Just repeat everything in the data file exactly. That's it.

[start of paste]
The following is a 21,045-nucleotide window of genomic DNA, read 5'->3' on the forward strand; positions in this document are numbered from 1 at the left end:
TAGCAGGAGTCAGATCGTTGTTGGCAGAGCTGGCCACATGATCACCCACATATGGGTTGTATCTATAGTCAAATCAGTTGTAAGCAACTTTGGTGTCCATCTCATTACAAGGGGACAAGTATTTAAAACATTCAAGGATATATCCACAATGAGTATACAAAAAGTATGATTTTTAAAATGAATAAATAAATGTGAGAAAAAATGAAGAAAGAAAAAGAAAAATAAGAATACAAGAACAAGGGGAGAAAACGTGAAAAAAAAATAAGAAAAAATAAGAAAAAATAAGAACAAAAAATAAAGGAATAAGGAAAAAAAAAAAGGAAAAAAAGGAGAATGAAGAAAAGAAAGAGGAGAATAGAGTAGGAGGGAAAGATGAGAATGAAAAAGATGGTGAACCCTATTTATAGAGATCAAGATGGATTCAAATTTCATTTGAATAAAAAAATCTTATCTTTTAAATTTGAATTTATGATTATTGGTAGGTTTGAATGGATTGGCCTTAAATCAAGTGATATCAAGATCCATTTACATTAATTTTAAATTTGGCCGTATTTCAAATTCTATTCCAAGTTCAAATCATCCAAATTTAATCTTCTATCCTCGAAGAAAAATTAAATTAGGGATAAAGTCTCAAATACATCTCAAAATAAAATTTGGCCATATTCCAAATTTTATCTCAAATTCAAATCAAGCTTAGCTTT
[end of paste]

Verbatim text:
The following is a 21,045-nucleotide window of genomic DNA, read 5'->3' on the forward strand; positions in this document are numbered from 1 at the left end:
TAGCAGGAGTCAGATCGTTGTTGGCAGAGCTGGCCACATGATCACCCACATATGGGTTGTATCTATAGTCAAATCAGTTGTAAGCAACTTTGGTGTCCATCTCATTACAAGGGGACAAGTATTTAAAACATTCAAGGATATATCCACAATGAGTATACAAAAAGTATGATTTTTAAAATGAATAAATAAATGTGAGAAAAAATGAAGAAAGAAAAAGAAAAATAAGAATACAAGAACAAGGGGAGAAAACGTGAAAAAAAAATAAGAAAAAATAAGAAAAAATAAGAACAAAAAATAAAGGAATAAGGAAAAAAAAAAAGGAAAAAAAGGAGAATGAAGAAAAGAAAGAGGAGAATAGAGTAGGAGGGAAAGATGAGAATGAAAAAGATGGTGAACCCTATTTATAGAGATCAAGATGGATTCAAATTTCATTTGAATAAAAAAATCTTATCTTTTAAATTTGAATTTATGATTATTGGTAGGTTTGAATGGATTGGCCTTAAATCAAGTGATATCAAGATCCATTTACATTAATTTTAAATTTGGCCGTATTTCAAATTCTATTCCAAGTTCAAATCATCCAAATTTAATCTTCTATCCTCGAAGAAAAATTAAATTAGGGATAAAGTCTCAAATACATCTCAAAATAAAATTTGGCCATATTCCAAATTTTATCTCAAATTCAAATCAAGCTTAGCTTT